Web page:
Post Magazine

December 2010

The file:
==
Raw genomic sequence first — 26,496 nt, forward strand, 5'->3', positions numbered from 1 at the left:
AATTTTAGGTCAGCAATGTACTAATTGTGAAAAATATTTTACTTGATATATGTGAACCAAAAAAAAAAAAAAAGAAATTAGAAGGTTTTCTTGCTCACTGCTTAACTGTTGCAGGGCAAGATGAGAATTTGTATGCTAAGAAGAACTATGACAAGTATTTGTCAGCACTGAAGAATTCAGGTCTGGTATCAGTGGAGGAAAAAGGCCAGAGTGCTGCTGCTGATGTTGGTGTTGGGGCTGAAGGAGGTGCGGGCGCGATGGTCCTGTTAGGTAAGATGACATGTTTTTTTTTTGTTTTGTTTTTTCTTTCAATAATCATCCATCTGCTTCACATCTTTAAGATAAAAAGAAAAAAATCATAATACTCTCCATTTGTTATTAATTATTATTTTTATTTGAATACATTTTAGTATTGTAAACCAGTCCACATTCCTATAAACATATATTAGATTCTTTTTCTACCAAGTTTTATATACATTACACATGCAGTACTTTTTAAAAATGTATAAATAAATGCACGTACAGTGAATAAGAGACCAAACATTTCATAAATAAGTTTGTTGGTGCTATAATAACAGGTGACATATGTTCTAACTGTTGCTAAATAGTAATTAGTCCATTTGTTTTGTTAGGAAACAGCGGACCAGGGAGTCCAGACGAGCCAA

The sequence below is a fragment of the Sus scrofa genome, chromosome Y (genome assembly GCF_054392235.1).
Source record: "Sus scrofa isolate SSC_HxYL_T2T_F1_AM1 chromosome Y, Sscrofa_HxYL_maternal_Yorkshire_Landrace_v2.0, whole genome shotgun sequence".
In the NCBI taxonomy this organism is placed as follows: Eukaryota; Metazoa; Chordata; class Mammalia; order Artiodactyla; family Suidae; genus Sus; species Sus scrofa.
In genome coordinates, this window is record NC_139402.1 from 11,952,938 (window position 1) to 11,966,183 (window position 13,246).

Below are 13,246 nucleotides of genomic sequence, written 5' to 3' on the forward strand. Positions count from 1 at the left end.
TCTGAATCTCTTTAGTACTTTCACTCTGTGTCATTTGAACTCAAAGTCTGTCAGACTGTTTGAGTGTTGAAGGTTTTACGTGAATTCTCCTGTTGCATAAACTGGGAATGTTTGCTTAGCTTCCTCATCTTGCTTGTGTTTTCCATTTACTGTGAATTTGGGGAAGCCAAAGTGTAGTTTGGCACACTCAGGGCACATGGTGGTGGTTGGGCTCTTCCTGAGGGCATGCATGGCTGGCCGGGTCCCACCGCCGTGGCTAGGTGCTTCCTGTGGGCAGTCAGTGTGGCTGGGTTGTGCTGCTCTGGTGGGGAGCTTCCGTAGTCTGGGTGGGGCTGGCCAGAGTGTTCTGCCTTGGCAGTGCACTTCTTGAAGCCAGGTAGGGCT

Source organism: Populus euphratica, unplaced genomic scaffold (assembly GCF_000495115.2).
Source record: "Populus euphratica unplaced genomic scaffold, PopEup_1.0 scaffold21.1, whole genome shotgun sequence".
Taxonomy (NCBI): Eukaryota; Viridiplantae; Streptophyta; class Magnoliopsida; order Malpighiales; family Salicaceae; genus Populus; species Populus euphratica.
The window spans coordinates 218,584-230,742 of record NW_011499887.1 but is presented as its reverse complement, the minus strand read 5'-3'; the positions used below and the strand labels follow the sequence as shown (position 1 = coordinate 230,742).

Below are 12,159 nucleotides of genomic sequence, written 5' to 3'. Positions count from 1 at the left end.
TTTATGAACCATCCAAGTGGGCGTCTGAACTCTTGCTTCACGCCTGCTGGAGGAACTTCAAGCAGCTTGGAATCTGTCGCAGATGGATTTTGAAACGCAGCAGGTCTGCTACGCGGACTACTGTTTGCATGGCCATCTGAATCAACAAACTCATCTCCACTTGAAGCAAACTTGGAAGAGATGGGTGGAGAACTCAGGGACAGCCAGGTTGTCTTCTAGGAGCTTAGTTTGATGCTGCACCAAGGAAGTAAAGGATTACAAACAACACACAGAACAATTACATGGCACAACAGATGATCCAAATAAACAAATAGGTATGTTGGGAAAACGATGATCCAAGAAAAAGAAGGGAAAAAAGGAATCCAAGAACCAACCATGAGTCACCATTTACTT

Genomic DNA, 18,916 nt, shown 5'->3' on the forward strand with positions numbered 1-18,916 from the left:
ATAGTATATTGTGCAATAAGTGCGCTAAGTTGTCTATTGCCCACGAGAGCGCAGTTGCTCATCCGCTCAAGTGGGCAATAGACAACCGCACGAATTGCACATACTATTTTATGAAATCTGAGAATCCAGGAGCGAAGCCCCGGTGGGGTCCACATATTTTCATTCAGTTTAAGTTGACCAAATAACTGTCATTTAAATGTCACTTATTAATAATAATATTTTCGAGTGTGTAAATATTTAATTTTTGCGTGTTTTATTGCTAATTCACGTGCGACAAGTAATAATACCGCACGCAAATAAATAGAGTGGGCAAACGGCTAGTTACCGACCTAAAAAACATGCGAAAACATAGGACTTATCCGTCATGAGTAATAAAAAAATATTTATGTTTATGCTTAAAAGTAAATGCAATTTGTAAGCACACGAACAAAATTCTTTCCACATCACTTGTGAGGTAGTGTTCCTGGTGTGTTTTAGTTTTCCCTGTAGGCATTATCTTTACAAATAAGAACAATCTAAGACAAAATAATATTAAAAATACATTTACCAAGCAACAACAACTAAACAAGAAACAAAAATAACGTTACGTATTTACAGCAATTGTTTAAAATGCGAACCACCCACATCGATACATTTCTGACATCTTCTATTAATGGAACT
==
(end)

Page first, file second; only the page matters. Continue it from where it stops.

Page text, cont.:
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AnEFXsound designs The Event bits & pieces B URBANK — AnEFX ( is providing sound design for the NBC politi- cal/sci-fi thriller The Event.The project marks AnEFX's third job working with producer/director Jeffrey Reiner, having collaborated in the past on Caprica for SyFy Network and Trauma for NBC. Daniel Colman, who won an Emmy for his work on Battlestar Galactica, is the supervising sound editor for the show. Music is composed by Scott Starrett The Event centers around a government cover-up combination of sounds for the jumbo jet barreling in. In addition to the actual 737, I used the sound of a fighter plane and various metal scrapings. After the plane noise took hold for a while, I started adding in roaring wind, twister and thunder effects. I built the audio of the plane up higher and higher until it felt as if it was ready to explode; at which point the worm- hole appears and sucks the plane in. At the moment when the plane vanished, I took out all the sound for a split second and then hit it back in with a hard NECoffers new color-critical display C of an alien population and their integration among Earth’s population. In one scene, a commercial air- plane disappears into a mysterious wormhole, and the studio called upon guitarist Joshua Grange, who recently toured with the Eagles and Dixie Chicks , to create the sound effect.“The wormhole that sucks the plane away is made up of various sounds that Joshua and I came up with,” explains Colman. “We used his aluminum lap steel guitar and a bunch of effect pedals.We scraped and hit the strings of the guitar while sweeping the settings of the ped- als.We did not play the guitar in the traditional sense. Instead we used the guitar to produce strange noises in the same way as I might use any non-musical, sound-producing object.The idea was to get organic noises from physically playing a sound rather than editing or programming one." Long before the audience sees the wormhole, Colman began introducing sounds.“Then I added in a boom.The moment of silence is critical for the audi- ence to feel the shockwave. If you just keep on build- ing sounds louder and louder, even the most massive explosion will sound small because the ear gets used to the bombardment of sound.” The show relies heavily on flashback scenes to tell a story that spans over 60 years. "It is important to use appropriate sounds to match the time period,” says Colman.“When we showed the aliens arriving in Alaska in 1944, a P-51 Mustang flies over the crash site.While I had some nice exterior sounds of the plane, I did not have any interior recordings. I went on YouTube and found some first person videos of peo- ple flying planes. Using those videos as a guide, I lay- ered and tweaked the exterior sounds to match what it sounds like inside the cockpit." Colman edits elements in a Pro Tools|HD2 with a 192 I/O. He carries a Sony PCM-D50 flash recorder with him everywhere he goes to collect sounds. Sonyadds to XDCAM family P HICAGO — NEC Display Solu- tions ( has introduced the MultiSync PA231W, a new 23-inch professional graphics moni- tor designed for color-critical apps.The display features a number of connectiv- ity options, including DisplayPort, two DVI-D inputs,VGA and a USB hub. The PA231W provides full 1920x1080 HD resolution and a con- trast ratio of 1000:1. Graphics pros will appreciate its 14-bit 3D lookup table (LUT) for precise color calibrations. Ad- ditionally, by using DisplaySync Pro tech- nology, users can control two comput- ers connected to the MultiSync PA231W with only one keyboard and mouse, each with its own color space. The AmbiBright ambient light sensor automatically adjusts the display’s brightness based on external lighting conditions. The MultiSync PA231W, which has been available since last month at an estimated street price of $679, ships with a four-year parts and labor limited warranty. ARK RIDGE, NJ — Sony ( continues to evolve its tapeless XDCAM line, having enhanced its PDW- HR1 HD field recorder with the addition of two SxS media slots.This update gives users the ability to record to solid-state media in the field,as well as to archive the SxS content to Sony’s Professional Disc media. The upgraded model has been renamed the PDW-HR1/MK1 and is available now.The compact unit offers 4:2:2 HD image quality and features voiceover recording capabilities, which are useful to ENG crews or documentary produc- ers.A microphone can be connected directly to the HR1 for recording of a narration track in the field and a rough cut edit.The final edit can be saved on the Professional Disc media or sent directly to mi- crowave via the recorder’s DVB-ASI output. In addition to 1920x1080 HD resolution and eight-channel 24-bit uncompressed audio, the recorder features a built-in up/downconverter, and provides multi-for- mat (1080i/720p) recording flexibility,as well as cross-conversion during playback between 1080i and 720p. It has 24p (23.98) record/playback capability for 4:2:2 HD content as a standard feature. 4 Post • December 2010

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